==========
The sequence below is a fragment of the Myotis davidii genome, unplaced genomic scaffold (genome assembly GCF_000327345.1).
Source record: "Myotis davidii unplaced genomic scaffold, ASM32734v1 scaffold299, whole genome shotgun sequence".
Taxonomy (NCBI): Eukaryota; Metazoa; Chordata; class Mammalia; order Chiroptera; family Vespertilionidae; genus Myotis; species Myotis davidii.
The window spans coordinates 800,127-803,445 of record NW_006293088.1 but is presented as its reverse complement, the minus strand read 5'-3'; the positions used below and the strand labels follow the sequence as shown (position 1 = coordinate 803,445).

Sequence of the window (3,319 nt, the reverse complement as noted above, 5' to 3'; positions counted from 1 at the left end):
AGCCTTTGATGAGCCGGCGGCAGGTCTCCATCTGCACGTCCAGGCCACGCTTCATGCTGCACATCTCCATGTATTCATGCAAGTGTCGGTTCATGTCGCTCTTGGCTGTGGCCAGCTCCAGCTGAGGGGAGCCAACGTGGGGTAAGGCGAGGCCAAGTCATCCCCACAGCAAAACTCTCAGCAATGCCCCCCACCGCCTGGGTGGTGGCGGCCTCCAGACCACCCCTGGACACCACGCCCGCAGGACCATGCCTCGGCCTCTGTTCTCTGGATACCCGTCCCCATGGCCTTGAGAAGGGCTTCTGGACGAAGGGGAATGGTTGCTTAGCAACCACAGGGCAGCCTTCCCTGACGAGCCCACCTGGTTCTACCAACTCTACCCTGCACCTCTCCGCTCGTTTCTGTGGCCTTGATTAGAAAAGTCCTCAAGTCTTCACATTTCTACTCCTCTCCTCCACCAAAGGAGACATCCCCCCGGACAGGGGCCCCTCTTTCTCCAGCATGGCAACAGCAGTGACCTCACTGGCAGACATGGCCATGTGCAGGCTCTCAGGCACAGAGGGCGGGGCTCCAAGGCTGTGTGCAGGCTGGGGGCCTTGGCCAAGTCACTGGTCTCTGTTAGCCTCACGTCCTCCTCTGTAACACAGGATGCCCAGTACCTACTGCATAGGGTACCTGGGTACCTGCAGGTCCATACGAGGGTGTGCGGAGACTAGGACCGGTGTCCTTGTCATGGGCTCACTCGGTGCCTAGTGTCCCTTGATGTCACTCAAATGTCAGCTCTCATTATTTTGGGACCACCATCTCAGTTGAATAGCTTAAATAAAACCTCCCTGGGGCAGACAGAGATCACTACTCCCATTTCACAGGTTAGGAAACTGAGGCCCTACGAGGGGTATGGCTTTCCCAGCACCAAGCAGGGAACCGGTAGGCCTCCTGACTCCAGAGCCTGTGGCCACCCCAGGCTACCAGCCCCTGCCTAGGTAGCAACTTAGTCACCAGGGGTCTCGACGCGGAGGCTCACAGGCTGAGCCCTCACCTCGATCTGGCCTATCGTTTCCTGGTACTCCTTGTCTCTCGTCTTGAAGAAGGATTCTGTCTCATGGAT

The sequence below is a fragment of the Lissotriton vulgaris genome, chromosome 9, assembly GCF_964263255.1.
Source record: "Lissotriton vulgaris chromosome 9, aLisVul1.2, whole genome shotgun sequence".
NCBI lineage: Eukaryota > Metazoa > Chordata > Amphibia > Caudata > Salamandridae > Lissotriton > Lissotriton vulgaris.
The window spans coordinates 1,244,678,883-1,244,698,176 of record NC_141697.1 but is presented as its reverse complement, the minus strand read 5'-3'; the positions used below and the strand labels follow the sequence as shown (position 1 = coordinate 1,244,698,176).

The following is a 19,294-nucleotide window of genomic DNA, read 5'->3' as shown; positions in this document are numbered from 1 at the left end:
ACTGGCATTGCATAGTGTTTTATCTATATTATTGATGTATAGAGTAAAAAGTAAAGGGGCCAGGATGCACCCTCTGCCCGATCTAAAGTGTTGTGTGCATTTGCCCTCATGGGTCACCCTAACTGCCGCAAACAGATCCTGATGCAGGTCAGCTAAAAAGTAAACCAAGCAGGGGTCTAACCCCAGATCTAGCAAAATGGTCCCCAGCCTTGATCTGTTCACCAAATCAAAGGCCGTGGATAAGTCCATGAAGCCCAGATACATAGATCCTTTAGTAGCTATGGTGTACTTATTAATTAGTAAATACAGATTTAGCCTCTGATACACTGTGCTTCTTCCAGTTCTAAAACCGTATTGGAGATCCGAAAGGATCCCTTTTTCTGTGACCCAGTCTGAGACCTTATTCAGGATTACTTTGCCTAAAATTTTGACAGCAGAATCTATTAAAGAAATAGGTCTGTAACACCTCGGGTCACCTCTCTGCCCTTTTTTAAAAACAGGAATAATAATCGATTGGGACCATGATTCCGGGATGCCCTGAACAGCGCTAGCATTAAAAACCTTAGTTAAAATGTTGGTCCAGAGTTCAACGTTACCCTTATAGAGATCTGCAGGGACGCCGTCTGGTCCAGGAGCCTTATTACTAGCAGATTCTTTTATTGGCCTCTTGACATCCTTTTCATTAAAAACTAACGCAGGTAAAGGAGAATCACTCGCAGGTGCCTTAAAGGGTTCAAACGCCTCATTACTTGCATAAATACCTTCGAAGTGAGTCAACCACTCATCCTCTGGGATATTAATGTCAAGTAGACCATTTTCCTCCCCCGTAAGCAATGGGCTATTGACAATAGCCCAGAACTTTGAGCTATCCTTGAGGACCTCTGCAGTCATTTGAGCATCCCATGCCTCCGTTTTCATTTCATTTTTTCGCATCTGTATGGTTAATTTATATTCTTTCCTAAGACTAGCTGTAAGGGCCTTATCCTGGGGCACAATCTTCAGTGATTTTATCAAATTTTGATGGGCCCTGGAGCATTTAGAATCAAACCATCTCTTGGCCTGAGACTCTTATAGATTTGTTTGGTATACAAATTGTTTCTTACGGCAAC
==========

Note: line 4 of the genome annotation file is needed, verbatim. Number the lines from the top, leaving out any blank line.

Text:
The window spans coordinates 800,127-803,445 of record NW_006293088.1 but is presented as its reverse complement, the minus strand read 5'-3'; the positions used below and the strand labels follow the sequence as shown (position 1 = coordinate 803,445).